Gari Melchers


Armand Cabrera

The Artist known as Gari Melchers was born Julius Garibaldi Melchers. He was named after an Italian patriot Giuseppi Garibaldi. Gari was born in 1860 in Detroit, Michigan. His father was Julius Melchers a sculptor, and he nurtured Gari’s interest in art.
At seventeen, Gari went to Dusseldorf to study painting at the Royal Prussian Academy of Art in Germany with Peter Johann Theodor Janssen and Eduard von Gebhardt. His studies focused on academic figure painting.

Following his study in Germany, Gari enrolled at the Ecole de Beaux-Arts and the Académie Julian in Paris in 1881, studying under Jules Lefebvre and Gustave Boulanger. In Paris, Gari adopted the style and motifs of the French Naturalist painters, specifically Jules Bastien-Lepage Lepage. His focus now was an unromantic view of contemporary peasant life.

In 1884, Gari and American painter George Hitchcock travelled to Holland. The artists founded a studio and an art colony and painted scenes of Dutch peasants. Here Gari painted The Sermon, 1886 It received an honorable mention at the Paris Salon that year and a gold medal in Munich at the International Salon there in 1888

At the 1888 Salon in Paris, Melchers received a third class medal for The Pilots, securing his reputation as a chronicler of Dutch peasant life.

In 1889, Gari exhibited four paintings at the Salon in Paris. They were The Sermon, Pilots, Communion and Shepherdess he and John Singer Sargent became the first two American painters to be distinguished with a Grand Prize at the Paris Universal Exposition.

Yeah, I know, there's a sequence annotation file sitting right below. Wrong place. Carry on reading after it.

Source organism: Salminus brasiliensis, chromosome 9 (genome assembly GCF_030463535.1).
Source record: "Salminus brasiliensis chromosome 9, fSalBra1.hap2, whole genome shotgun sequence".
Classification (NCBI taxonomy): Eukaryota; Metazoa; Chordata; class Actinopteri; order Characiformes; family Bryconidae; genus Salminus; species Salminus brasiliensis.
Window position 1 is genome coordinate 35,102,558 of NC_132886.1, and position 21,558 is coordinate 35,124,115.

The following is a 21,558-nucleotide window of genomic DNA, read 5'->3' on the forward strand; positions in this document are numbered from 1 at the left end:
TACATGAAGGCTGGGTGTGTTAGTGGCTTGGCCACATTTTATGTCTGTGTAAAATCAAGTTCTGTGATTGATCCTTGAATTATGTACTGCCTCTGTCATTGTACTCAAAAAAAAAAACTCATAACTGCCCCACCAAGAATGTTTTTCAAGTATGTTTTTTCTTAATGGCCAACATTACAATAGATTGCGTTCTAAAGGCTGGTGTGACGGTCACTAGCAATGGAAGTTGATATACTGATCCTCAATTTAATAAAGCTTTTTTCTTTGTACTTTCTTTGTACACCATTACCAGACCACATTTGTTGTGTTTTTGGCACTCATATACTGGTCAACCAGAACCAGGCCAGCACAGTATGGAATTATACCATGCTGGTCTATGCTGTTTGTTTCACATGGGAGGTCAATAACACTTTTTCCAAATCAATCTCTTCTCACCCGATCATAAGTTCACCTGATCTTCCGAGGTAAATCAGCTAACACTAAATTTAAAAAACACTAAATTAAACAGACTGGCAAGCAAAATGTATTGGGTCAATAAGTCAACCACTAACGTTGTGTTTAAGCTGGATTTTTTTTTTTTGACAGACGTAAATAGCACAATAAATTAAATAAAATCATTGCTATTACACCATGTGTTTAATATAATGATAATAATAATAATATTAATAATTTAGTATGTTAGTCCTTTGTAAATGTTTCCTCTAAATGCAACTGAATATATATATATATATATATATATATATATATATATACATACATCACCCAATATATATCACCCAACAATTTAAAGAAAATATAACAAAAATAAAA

Back in the United States Gari painted murals for 1893 World’s Columbian Exposition in Chicago and Two Murals for the new Library of Congress in 1896 Peace and War. He also painted many portraits the upper echelons of American Society.

After 1900 Gari’s painting adopted the brighter palette and looser brushwork of the impressionist aesthetic. In 1909 he became professor of Art at the Grand Ducal Saxony School of Art in Weimar Germany until the outbreak of the first World War.

In 1915 Gari returned to the United States eventually buying Belmont, an eighteenth century estate in Falmouth, Virginia, near Fredericksburg. He was elected an academician of the National Academy of Design, a member of the American Academy of Arts and Letters and served as president of the New Society of Artists from 1920-1928. Gari was also named to the Virginia Art Commission, chaired the Smithsonian Commission to Establish what would become Smithsonian American Art Museum and was a trustee of the Corcoran Gallery of Art. Gari Melchers died in 1932. In 1942, the artist’s widow, Corinne Melchers, deeded the property and its collections to the Commonwealth of Virginia as a memorial to her husband.


Gari Melchers: A Retrospective Exhibition
Diane Lesko
St Petersburg Museum of Fine Arts 1991

Gari Melchers, His Works in the Belmont Collection
B Joseph G. Dreiss
University Press of Virginia. 1984

Paris 1889; American Artists at the Universal Exposition
Annette Blaugrund
Harry Abrams and the Pennsylvania Academy of Fine Arts 1989

Beyond Impressionism: The Naturalist Impulse
Gabriel P. Weisberg
Harry Abrams 1992

Gari Melchers Home and Studio

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